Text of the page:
The source of the quote “exercise is the closest thing there is to a miracle cure”
Eleven articles on PainSci cite Academy of Medical Royal Colleges 2015: 1. Quite a Stretch 2. How to Treat Sciatic Nerve Pain 3. Complete Guide to Plantar Fasciitis 4. Shin Splints Treatment, The Complete Guide 5. The Complete Guide to Muscle Strains 6. Strength Training for Pain & Injury Rehab 7. Why So “Negative”? 8. Complete Guide to Frozen Shoulder 9. A Rational Guide to Fibromyalgia 10. Get in the Pool for Pain 11. What Works for Pain?
PainSci commentary on Academy of Medical Royal Colleges 2015: ?This page is one of thousands in the PainScience.com bibliography. It is not a general article: it is focused on a single scientific paper, and it may provide only just enough context for the summary to make sense. Links to other papers and more general information are provided wherever possible.
This citation is the primary authoritative source of the quote “exercise is the closest thing there is to a miracle cure” (although it are no doubt many variations on it from other sources over the years).
~ Paul Ingraham
original abstract †Abstracts here may not perfectly match originals, for a variety of technical and practical reasons. Some abstacts are truncated for my purposes here, if they are particularly long-winded and unhelpful. I occasionally add clarifying notes. And I make some minor corrections.
The big four “proximate” causes of preventable ill-health are: smoking, poor nutrition, lack of physical activity and alcohol excess. Of these, the importance of regular exercise is the least well-known. Relatively low levels of increased activity can make a huge difference. All the evidence suggests small amounts of regular exercise (five times a week for 30 minutes each time for adults) brings dramatic benefits. The exercise should be moderate – enough to get a person slightly out of breath and/or sweaty, and with an increased heart rate. This report is a thorough review of that evidence.
Regular exercise can prevent dementia, type 2 diabetes, some cancers, depression, heart disease and other common serious conditions — reducing the risk of each by at least 30%. This is better than many drugs.
- “Exercise: The miracle cure and the role of the doctor in promoting it,” Academy of Medical Royal Colleges, AOMRC.org.uk, 2015.
- Exercise is Power: Resistance Training for Older Adults on YouTube.com.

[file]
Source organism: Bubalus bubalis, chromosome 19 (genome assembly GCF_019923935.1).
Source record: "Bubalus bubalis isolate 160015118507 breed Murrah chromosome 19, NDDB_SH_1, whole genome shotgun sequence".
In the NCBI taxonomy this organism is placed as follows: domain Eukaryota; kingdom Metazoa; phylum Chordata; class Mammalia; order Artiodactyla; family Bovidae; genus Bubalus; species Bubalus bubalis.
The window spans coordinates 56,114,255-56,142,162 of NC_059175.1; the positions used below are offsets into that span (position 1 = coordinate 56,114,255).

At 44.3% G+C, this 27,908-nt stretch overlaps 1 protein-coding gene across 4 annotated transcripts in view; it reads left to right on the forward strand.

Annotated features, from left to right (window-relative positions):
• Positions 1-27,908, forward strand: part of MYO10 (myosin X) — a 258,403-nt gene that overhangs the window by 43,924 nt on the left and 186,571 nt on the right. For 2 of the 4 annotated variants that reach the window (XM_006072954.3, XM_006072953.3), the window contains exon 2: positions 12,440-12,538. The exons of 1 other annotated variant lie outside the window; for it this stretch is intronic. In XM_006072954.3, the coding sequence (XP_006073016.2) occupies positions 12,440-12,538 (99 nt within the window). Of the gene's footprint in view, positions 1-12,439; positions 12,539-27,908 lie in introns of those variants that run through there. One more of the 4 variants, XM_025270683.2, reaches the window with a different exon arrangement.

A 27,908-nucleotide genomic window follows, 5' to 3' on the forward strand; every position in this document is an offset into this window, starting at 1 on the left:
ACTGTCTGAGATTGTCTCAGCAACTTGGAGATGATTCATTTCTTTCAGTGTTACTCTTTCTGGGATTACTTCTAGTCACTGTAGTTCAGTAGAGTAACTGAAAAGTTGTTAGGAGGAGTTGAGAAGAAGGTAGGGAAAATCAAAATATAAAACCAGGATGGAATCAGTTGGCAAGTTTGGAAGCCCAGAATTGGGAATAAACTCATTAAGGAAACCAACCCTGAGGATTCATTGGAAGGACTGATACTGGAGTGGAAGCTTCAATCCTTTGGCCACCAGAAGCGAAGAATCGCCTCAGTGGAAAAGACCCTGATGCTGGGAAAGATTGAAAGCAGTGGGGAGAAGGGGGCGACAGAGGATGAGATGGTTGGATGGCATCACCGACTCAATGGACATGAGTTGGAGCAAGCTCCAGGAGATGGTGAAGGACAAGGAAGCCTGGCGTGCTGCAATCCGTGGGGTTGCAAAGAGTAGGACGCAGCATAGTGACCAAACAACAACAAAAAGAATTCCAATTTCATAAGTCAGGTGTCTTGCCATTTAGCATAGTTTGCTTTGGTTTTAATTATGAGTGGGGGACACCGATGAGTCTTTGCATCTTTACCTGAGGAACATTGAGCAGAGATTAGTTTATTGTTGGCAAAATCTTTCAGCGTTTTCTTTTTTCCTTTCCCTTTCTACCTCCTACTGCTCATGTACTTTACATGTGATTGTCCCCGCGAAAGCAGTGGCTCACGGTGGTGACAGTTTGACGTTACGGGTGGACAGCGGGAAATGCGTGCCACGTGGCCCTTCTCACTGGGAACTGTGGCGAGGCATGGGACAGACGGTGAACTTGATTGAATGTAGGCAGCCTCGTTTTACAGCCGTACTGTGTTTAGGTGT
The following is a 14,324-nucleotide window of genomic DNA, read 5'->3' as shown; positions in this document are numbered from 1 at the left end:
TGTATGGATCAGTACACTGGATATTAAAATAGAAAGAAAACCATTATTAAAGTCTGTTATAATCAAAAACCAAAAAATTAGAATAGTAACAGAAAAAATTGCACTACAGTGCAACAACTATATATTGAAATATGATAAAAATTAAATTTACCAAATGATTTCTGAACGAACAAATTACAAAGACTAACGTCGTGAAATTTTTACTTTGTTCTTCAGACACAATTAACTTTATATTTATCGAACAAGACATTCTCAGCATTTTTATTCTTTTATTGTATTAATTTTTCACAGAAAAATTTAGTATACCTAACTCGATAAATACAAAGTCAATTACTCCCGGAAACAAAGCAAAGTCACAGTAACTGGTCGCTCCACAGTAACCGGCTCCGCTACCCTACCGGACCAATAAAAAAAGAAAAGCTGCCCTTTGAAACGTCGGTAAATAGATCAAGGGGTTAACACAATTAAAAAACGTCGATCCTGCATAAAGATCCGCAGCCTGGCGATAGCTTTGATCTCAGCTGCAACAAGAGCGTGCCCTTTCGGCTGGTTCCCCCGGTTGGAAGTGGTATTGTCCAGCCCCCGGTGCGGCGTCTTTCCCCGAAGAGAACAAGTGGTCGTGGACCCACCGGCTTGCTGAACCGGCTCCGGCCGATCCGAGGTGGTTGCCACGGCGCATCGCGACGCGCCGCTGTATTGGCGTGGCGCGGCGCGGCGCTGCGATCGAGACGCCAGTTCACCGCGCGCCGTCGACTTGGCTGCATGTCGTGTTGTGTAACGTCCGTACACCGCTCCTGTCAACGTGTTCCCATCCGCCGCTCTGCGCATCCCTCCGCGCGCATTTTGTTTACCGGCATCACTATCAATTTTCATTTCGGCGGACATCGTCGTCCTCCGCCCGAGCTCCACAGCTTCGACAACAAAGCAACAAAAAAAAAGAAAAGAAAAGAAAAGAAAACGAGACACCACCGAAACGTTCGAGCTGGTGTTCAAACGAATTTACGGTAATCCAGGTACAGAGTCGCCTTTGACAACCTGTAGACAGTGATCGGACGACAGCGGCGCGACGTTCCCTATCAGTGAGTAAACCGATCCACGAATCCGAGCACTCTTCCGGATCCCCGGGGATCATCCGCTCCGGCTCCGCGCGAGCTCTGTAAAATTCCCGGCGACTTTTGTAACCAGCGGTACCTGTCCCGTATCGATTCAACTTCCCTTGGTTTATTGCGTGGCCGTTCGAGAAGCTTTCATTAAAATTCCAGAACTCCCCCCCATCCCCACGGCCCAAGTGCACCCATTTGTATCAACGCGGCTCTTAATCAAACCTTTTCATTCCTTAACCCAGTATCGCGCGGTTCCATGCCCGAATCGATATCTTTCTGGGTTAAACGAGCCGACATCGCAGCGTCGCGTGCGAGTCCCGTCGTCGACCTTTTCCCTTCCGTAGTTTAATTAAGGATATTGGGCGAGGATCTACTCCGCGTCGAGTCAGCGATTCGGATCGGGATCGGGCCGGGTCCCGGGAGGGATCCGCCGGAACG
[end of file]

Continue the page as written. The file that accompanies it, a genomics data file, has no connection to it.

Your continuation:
- “Exercise as medicine - evidence for prescribing exercise as therapy in 26 different chronic diseases,” Pedersen et al, Scandinavian Journal of Medicine & Science in Sports, 2015.
- “Physical activity protects from incident anxiety: A meta-analysis of prospective cohort studies,” Schuch et al, Depress Anxiety, 2019.
- “Semantic memory functional MRI and cognitive function after exercise intervention in mild cognitive impairment,” Smith et al, J Alzheimers Dis, 2013.
- “Beneficial associations of low and large doses of leisure time physical activity with all-cause, cardiovascular disease and cancer mortality: a national cohort study of 88,140 US adults,” Zhao et al, British Journal of Sports Medicine, 2019.
- “Association of Muscle-Strengthening and Aerobic Physical Activity With Mortality in US Adults Aged 65 Years or Older,” Webber et al, JAMA Netw Open, 2022.
This page is part of the PainScience BIBLIOGRAPHY, which contains plain language summaries of thousands of scientific papers & others sources. It’s like a highly specialized blog. A few highlights:
- Inciting events associated with lumbar disc herniation. Suri 2010 Spine J.
- Prediction of an extruded fragment in lumbar disc patients from clinical presentations. Pople 1994 Spine (Phila Pa 1976).
- Characteristics of patients with low back and leg pain seeking treatment in primary care: baseline results from the ATLAS cohort study. Konstantinou 2015 BMC Musculoskelet Disord.
- Effectiveness and cost-effectiveness of universal school-based mindfulness training compared with normal school provision in reducing risk of mental health problems and promoting well-being in adolescence: the MYRIAD cluster randomised controlled trial. Kuyken 2022 Evid Based Ment Health.
- Is there a relationship between throbbing pain and arterial pulsations? Mirza 2012 J Neurosci.